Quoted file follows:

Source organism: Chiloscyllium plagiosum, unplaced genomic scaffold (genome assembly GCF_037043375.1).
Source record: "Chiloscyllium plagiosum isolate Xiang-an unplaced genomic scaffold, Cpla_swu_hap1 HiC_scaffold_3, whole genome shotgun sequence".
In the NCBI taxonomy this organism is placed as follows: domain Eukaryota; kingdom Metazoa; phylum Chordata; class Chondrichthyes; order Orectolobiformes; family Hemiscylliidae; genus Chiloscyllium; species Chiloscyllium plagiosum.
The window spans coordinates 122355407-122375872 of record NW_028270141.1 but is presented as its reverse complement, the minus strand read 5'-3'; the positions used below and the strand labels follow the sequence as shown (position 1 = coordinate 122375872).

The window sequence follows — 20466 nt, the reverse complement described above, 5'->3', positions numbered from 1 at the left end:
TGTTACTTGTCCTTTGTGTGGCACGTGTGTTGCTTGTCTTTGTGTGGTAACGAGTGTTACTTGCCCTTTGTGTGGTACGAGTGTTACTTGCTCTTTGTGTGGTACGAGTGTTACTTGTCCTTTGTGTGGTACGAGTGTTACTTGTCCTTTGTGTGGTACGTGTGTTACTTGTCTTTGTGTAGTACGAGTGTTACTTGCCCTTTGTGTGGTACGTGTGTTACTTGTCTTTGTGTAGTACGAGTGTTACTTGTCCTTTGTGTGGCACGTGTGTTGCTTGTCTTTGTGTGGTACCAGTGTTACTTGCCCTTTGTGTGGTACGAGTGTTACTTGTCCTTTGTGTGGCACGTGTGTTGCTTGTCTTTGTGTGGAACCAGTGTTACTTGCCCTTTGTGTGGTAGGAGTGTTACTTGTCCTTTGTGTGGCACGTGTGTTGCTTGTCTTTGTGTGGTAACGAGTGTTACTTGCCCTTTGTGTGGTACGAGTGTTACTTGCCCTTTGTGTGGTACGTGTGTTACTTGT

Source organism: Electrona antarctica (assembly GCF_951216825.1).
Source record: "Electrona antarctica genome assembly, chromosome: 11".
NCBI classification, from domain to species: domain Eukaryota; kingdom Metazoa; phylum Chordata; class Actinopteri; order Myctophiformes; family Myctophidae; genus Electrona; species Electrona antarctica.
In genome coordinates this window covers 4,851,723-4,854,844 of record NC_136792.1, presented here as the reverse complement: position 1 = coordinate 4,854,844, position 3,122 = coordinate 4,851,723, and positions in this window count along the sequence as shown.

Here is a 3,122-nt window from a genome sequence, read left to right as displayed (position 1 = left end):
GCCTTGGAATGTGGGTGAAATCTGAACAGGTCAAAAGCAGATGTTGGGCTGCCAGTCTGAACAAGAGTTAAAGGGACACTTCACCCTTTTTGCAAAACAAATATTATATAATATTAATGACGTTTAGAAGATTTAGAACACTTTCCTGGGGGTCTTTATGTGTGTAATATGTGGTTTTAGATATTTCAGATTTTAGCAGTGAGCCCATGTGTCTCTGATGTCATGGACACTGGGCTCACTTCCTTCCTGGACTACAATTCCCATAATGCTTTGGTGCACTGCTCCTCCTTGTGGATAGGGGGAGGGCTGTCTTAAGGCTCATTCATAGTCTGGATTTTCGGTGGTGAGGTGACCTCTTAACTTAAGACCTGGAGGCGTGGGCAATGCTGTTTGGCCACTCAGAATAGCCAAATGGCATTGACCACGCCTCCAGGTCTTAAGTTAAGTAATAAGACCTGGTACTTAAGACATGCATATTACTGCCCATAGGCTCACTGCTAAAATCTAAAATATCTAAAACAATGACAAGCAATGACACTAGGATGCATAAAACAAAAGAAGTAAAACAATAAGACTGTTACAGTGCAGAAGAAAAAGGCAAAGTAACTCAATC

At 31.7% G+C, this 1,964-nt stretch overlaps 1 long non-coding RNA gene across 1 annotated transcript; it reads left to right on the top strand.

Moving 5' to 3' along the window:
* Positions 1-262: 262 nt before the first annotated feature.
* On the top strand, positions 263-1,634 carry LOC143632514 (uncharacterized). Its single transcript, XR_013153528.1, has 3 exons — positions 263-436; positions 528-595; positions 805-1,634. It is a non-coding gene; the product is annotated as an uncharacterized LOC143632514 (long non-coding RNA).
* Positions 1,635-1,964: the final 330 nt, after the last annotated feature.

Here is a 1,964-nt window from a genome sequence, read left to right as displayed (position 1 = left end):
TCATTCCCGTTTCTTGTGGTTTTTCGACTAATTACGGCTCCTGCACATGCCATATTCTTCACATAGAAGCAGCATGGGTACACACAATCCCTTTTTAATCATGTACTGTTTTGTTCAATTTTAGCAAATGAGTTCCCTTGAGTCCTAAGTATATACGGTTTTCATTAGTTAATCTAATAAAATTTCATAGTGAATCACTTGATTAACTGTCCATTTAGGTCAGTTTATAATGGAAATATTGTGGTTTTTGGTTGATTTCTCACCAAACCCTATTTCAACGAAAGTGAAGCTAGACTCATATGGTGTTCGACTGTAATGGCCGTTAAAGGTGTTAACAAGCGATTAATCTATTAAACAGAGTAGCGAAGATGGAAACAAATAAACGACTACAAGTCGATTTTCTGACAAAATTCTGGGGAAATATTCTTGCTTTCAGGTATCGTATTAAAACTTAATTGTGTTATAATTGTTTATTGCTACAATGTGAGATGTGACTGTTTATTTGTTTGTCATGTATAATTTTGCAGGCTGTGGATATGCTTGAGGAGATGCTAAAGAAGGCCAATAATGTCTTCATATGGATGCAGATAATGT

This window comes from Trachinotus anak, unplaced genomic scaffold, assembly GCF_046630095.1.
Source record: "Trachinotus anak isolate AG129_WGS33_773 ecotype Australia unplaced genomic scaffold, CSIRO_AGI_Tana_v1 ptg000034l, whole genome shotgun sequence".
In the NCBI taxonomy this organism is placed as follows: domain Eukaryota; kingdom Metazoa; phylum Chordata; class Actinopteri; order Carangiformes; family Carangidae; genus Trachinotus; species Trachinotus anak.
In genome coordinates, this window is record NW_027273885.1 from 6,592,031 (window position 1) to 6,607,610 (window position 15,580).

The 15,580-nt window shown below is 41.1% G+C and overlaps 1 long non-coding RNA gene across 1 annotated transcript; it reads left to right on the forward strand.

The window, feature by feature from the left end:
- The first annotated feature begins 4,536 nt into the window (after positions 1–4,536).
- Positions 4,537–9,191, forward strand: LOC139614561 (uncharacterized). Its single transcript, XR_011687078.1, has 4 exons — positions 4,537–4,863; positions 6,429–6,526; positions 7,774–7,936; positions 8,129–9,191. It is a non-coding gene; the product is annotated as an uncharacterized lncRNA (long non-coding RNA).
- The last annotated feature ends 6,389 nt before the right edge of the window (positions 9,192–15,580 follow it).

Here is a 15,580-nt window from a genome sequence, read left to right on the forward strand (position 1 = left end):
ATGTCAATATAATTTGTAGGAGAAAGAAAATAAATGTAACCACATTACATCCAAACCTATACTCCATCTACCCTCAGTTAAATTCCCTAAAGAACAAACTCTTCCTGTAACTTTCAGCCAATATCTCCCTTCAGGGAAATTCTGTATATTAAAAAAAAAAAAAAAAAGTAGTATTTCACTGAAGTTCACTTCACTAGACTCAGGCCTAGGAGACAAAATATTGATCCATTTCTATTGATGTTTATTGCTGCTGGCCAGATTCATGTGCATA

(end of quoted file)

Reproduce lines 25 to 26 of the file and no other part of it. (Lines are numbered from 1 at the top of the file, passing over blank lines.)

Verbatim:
The window, feature by feature from the left end:
- The first annotated feature begins 4,536 nt into the window (after positions 1–4,536).